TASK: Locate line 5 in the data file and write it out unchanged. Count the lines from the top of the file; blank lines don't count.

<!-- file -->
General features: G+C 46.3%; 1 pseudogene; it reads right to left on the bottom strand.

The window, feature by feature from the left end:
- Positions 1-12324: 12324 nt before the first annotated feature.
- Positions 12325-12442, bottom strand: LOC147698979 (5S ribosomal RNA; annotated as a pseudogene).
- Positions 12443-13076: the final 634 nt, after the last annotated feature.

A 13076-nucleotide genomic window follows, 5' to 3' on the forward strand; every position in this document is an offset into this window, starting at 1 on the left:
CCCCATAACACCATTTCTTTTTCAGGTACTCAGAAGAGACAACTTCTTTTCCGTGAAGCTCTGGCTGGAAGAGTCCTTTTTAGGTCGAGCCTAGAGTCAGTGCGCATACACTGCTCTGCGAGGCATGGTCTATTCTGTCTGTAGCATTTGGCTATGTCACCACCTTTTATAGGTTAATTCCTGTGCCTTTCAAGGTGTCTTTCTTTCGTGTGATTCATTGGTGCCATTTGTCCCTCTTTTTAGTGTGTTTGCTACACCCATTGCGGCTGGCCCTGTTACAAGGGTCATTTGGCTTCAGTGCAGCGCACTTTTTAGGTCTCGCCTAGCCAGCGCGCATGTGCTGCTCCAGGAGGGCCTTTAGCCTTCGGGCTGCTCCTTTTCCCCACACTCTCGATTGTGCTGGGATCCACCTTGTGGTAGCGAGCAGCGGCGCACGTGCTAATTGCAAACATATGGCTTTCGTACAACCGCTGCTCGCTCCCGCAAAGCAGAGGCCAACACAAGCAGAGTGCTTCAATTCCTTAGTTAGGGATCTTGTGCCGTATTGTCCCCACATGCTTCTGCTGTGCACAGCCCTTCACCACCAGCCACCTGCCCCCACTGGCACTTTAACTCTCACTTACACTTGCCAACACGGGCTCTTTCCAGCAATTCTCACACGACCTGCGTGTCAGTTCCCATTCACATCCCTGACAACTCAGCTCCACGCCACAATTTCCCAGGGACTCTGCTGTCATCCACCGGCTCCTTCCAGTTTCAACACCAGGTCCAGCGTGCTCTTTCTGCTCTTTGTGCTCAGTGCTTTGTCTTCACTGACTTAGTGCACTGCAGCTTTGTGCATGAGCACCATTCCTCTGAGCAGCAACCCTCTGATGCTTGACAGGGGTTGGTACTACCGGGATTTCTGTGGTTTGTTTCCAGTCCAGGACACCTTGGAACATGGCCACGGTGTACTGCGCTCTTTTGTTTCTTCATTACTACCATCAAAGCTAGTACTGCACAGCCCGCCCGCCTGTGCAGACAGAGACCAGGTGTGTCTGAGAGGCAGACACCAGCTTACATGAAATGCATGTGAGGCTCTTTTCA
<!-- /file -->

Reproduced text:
- Positions 12443-13076: the final 634 nt, after the last annotated feature.